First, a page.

Endocrine disruption, diabetes, obesity — to the list of ills potentially associated with exposure to the chemical bisphenol-A (BPA), you can add one more: childhood asthma.
In a new study presented over the weekend at the Pediatric Academic Societies annual meeting in Denver, researchers from the Penn State College of Medicine found that if pregnant women are exposed to BPA, their children may end up at a higher risk for developing asthma early in life.
In a study of 367 pairs of mothers and infants, researchers measured levels of BPA in the urine of pregnant women at 16 weeks of gestation and 26 weeks, as well as at the time of birth. Afterward, mothers were asked every six months for three years whether their child was showing symptoms of asthma. The results indicated, among other things, that BPA exposure was almost universal — 99% of children were born to mothers who had detectable levels of BPA at some point during their pregnancy.
(More on Time.com: Pregnant Women Awash in Chemicals. Is That Bad for Baby?)
The connection to asthma, though, was a little less clear-cut. At 6 months old, infants whose mothers had high levels of BPA were twice as likely to show wheezing as babies whose mothers who had low levels. But that difference disappeared as the children aged. Interestingly, though, the scientists also found that high levels of BPA detected in mothers at 16 weeks of gestation were associated with asthma in their kids, but high levels later in pregnancy or at birth showed little association. That lends some credence to the idea that the impact of BPA — like other hormone-disrupting chemicals — may be dependent on the timing of exposure for pregnant women, not just the level of exposure.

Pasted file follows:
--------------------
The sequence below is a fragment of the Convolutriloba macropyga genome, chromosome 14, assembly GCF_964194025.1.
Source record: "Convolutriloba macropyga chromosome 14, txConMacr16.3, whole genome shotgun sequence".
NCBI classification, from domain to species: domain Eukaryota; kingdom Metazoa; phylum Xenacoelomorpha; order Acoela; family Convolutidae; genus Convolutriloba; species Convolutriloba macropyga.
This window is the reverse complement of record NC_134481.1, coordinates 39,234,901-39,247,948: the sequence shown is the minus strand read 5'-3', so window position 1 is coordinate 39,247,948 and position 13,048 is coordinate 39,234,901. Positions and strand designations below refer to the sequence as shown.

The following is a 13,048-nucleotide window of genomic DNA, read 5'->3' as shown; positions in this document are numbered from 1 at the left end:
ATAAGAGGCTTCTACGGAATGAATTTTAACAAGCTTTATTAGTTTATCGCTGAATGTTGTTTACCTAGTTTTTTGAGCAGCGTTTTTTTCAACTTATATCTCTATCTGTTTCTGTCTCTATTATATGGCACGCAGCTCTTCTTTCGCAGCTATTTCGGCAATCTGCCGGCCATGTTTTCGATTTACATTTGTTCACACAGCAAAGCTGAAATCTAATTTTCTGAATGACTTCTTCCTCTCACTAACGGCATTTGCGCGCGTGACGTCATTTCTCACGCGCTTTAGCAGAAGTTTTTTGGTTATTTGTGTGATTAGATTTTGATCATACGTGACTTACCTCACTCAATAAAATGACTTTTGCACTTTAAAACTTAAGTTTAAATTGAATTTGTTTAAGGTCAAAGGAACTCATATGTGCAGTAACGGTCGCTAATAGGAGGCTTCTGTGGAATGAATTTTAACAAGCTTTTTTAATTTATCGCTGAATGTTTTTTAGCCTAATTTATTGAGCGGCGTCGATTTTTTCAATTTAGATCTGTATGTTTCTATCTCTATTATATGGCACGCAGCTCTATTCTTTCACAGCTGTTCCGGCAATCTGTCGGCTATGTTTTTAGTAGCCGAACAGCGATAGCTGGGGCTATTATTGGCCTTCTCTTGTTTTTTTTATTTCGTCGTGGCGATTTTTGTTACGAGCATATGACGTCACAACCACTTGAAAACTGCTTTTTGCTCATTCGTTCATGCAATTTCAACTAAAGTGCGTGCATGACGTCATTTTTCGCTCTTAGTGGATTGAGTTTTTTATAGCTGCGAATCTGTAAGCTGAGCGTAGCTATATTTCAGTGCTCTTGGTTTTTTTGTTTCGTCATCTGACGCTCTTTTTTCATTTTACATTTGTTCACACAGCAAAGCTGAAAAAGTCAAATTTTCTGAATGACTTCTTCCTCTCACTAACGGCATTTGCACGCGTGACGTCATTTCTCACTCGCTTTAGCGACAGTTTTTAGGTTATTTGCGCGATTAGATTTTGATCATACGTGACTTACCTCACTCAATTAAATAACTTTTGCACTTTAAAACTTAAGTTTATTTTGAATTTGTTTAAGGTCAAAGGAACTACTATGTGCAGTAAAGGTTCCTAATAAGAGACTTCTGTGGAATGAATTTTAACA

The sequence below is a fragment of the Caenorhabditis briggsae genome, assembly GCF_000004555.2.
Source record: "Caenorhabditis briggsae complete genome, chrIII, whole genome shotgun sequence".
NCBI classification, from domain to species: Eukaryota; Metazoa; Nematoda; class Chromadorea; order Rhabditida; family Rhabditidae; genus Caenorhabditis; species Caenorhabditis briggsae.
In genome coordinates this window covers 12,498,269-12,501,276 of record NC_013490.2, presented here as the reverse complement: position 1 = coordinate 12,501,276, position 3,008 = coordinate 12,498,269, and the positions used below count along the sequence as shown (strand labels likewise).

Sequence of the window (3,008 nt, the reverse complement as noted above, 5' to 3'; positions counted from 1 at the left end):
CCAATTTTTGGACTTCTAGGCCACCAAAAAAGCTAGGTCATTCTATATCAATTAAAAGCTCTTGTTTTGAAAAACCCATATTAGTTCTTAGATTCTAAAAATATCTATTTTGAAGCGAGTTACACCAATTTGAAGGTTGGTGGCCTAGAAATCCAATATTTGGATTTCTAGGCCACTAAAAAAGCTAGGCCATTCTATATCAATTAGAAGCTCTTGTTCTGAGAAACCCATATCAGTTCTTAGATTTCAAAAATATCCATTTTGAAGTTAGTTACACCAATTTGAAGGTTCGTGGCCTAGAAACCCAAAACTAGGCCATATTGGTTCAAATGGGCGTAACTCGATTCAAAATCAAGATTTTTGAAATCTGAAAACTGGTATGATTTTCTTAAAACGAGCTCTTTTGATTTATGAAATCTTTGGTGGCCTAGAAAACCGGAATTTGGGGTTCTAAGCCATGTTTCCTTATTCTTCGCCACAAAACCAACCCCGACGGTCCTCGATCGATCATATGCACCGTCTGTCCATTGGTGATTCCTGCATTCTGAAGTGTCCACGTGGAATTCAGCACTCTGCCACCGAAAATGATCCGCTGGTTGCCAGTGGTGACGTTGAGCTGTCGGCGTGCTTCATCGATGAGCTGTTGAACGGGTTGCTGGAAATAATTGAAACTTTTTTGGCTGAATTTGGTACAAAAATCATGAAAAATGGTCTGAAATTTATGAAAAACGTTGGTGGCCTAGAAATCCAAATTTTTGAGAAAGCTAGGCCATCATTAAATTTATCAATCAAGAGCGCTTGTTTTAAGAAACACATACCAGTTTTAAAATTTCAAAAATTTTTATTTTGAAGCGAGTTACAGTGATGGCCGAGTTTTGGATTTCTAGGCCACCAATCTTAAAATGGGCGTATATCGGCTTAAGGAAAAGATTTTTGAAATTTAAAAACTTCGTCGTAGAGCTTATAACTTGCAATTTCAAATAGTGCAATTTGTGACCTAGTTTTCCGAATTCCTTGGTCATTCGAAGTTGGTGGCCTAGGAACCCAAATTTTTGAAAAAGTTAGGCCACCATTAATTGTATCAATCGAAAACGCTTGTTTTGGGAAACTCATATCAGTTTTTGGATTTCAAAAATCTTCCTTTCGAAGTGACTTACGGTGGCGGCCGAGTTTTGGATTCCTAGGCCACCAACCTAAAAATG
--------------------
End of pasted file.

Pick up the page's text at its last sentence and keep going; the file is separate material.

Still, it’s important to note that this study is correlative — it shows a possible association between BPA and asthma, not a cause — and that it has not yet been peer-reviewed. As the chemical industry has pointed out repeatedly, there have been no conclusive studies proving the dangers of BPA, and indeed, the federal government has made no move yet against the chemical, which is used in many plastics. But foreign countries and states have already moved to ban BPA from products used by young children, and the pressure to remove the chemical is increasing. (Interestingly, however, Coca-Cola has recently resisted shareholder pressure to eliminate BPA from its can linings.)
(More on Time.com: Want to Reduce Your Exposure to BPA? Cut Out Canned, Packaged Foods)
This isn’t the first study to make the connection between asthma and BPA — another piece of research, published last year in the journal Environmental Health Perspectives, found evidence that mice exposed to BPA were more likely to give birth to pups that developed breathing problems. The case hasn’t yet been made, but expect the worries about BPA to only keep growing.
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